Joint War Committee extends high risk area across the Gulf

Joint War Committee extends high risk area across the Gulf

In the wake of attacks on four tankers in waters near Fujairah eight days ago, the Joint War Committee of the London marine insurance market has extended the list of waters deemed as high risk to include Oman, the United Arab Emirates and the Gulf.

“The situation will be kept under close review,” the Joint War Committee said in a statement on Friday.

Members of the Gulf Cooperation Council (GCC) -Bahrain, Kuwait, Oman, Qatar, Saudi Arabia, and the United Arab Emirates -began “enhanced security patrols” in the international waters of the Arabian Gulf on Saturday, the US Navy’s Fifth Fleet said.

GCC members were “specifically increasing communication and co-ordination with each other in support of regional naval co-operation and maritime security operations in the Arabian Gulf”, the fleet, based in Bahrain, said on Sunday.

No one has claimed responsibility for the attacks on the four tankers which were hit likely by limpet mines or underwater drones.

In its latest weekly tanker report, brokers Gibson noted: “Not in a long time has the geopolitical situation in many of the world’s largest crude providers been so precarious. At the time of writing, many are still trying to understand the rationale behind the sabotage of vessels at Fujairah and drone attacks on Saudi Arabian pumping stations. With supply concerns in Iran, Libya and Venezuela already causing headaches and continued uncertainty over Russian crude shipments via the Druzhba pipeline, could potential supply disruptions put further pressure on prices?”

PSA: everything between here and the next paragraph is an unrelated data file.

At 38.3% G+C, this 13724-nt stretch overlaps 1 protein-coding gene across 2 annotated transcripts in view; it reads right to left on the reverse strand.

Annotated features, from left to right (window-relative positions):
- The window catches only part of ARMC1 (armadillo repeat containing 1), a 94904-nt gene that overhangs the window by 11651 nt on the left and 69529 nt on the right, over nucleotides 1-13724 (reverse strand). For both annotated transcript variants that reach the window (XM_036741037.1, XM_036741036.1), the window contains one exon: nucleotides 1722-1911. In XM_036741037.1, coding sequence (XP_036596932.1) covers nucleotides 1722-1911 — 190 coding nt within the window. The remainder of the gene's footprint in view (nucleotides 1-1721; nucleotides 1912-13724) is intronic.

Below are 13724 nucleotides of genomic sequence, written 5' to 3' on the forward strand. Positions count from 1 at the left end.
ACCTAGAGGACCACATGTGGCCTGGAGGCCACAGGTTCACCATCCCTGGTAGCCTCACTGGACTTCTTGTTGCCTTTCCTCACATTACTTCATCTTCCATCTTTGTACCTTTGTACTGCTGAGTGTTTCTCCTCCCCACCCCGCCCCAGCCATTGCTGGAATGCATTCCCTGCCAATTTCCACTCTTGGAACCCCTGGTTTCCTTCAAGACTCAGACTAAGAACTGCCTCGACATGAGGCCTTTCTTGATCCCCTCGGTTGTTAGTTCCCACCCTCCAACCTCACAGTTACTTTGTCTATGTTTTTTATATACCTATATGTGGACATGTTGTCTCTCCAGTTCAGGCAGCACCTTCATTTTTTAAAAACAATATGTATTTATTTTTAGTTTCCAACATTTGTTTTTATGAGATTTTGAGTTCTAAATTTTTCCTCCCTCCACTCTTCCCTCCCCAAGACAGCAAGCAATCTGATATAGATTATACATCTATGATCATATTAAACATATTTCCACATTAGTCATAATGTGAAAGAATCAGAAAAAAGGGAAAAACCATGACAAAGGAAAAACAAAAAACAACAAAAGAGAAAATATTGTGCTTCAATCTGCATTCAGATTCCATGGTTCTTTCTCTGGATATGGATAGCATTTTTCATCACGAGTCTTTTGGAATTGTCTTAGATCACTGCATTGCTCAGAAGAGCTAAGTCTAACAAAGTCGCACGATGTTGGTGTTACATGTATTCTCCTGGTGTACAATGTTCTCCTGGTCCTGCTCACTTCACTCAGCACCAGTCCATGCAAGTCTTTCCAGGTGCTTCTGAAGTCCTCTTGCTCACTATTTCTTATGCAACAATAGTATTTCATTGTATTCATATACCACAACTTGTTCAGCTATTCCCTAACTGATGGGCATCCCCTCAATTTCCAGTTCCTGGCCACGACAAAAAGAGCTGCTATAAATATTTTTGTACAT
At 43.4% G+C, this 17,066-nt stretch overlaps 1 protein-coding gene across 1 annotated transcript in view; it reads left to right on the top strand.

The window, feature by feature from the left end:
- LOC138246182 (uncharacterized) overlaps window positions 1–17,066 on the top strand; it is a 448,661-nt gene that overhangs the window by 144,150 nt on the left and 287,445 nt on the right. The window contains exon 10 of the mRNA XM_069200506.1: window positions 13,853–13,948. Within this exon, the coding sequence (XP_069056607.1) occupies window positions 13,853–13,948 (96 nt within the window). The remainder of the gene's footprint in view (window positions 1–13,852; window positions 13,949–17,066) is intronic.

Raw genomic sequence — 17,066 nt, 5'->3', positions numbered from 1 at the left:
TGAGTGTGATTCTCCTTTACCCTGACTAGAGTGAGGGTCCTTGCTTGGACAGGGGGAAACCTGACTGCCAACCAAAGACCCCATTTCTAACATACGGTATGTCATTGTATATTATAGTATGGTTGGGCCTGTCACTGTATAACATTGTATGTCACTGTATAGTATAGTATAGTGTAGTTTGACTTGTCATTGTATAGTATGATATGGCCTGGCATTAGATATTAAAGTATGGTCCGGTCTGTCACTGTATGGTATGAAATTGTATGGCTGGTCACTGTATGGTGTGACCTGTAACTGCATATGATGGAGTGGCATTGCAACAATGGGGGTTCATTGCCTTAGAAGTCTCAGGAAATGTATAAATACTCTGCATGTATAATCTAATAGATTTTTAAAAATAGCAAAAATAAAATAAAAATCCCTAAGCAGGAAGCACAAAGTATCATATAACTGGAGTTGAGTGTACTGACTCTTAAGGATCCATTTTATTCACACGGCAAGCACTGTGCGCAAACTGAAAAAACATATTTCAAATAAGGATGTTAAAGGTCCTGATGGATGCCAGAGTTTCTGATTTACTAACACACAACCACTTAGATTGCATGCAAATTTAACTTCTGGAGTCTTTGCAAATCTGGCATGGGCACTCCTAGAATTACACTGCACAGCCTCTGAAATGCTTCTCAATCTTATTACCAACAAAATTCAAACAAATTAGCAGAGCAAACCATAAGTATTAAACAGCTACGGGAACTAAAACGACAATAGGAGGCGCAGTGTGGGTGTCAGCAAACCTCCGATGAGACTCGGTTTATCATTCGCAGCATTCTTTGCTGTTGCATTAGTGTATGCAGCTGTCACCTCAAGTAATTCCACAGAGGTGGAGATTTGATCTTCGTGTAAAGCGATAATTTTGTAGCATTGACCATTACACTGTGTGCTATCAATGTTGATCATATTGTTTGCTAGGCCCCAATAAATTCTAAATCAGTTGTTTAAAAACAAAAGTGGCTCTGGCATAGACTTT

Gibson analysts suggested potential supply disruptions could mean major importers such as China look further afield for crude if traditional routes become too expensive or disturbed. 

Sam Chambers

Starting out with the Informa Group in 2000 in Hong Kong, Sam Chambers became editor of Maritime Asia magazine as well as East Asia Editor for the world’s oldest newspaper, Lloyd’s List. In 2005 he pursued a freelance career and wrote for a variety of titles including taking on the role of Asia Editor at Seatrade magazine and China correspondent for Supply Chain Asia. His work has also appeared in The Economist, The New York Times, The Sunday Times and The International Herald Tribune.

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